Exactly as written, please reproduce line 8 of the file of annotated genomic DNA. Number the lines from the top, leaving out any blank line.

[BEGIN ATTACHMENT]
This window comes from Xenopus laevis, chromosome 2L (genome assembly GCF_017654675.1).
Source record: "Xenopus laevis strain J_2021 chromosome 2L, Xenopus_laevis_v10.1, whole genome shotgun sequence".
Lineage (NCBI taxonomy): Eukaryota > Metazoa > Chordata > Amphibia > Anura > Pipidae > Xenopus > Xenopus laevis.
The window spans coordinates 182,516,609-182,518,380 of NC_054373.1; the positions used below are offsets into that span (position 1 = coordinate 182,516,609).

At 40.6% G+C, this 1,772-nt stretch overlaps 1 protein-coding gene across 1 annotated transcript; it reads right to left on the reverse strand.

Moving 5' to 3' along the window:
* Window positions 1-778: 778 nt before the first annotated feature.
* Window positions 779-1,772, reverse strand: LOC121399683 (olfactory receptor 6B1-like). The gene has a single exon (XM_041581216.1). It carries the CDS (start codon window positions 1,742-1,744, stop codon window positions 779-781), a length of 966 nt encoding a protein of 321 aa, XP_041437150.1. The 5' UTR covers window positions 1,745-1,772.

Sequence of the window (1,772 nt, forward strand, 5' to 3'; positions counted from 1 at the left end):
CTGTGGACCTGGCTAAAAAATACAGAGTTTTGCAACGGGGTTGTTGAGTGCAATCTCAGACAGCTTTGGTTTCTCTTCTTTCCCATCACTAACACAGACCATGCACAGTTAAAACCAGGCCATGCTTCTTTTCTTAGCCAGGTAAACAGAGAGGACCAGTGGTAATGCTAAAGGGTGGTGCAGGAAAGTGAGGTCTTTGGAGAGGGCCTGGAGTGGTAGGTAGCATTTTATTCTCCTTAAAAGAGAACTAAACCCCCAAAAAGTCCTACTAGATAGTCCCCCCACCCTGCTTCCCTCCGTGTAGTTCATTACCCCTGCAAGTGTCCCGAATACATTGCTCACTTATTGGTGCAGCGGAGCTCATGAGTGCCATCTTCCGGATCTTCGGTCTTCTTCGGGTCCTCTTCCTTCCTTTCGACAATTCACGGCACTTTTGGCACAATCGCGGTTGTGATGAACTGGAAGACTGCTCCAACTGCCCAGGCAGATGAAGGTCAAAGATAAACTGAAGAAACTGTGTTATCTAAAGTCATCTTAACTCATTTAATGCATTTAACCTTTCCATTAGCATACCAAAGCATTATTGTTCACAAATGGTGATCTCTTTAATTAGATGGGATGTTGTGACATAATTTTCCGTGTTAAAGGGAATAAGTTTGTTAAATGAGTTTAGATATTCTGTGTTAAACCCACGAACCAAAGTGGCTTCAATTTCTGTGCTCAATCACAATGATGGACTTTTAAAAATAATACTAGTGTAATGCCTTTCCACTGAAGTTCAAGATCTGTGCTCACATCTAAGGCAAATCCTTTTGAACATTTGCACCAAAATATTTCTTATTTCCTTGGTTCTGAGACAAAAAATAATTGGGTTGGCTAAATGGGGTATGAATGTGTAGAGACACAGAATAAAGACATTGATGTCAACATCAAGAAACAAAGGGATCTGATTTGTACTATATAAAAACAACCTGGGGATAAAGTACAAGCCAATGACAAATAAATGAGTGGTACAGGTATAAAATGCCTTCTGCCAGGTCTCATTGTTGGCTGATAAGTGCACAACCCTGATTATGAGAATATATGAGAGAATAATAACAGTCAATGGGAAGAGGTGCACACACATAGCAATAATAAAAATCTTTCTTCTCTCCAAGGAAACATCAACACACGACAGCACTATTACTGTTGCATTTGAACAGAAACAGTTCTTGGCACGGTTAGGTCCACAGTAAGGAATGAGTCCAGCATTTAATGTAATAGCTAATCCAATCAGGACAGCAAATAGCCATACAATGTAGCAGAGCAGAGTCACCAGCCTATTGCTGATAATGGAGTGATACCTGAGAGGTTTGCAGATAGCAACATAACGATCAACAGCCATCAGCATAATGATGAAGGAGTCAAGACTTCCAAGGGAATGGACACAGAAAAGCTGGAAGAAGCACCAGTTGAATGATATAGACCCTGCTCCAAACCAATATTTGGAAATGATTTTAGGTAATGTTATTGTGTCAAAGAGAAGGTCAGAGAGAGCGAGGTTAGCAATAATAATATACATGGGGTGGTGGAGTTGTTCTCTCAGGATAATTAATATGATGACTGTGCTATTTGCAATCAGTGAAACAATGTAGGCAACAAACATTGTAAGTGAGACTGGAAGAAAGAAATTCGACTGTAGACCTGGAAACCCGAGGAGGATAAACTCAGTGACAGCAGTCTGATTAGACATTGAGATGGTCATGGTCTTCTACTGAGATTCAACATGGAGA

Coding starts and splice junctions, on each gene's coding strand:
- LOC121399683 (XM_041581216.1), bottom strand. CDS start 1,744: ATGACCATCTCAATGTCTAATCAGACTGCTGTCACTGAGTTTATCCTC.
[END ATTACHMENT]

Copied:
* Window positions 779-1,772, reverse strand: LOC121399683 (olfactory receptor 6B1-like). The gene has a single exon (XM_041581216.1). It carries the CDS (start codon window positions 1,742-1,744, stop codon window positions 779-781), a length of 966 nt encoding a protein of 321 aa, XP_041437150.1. The 5' UTR covers window positions 1,745-1,772.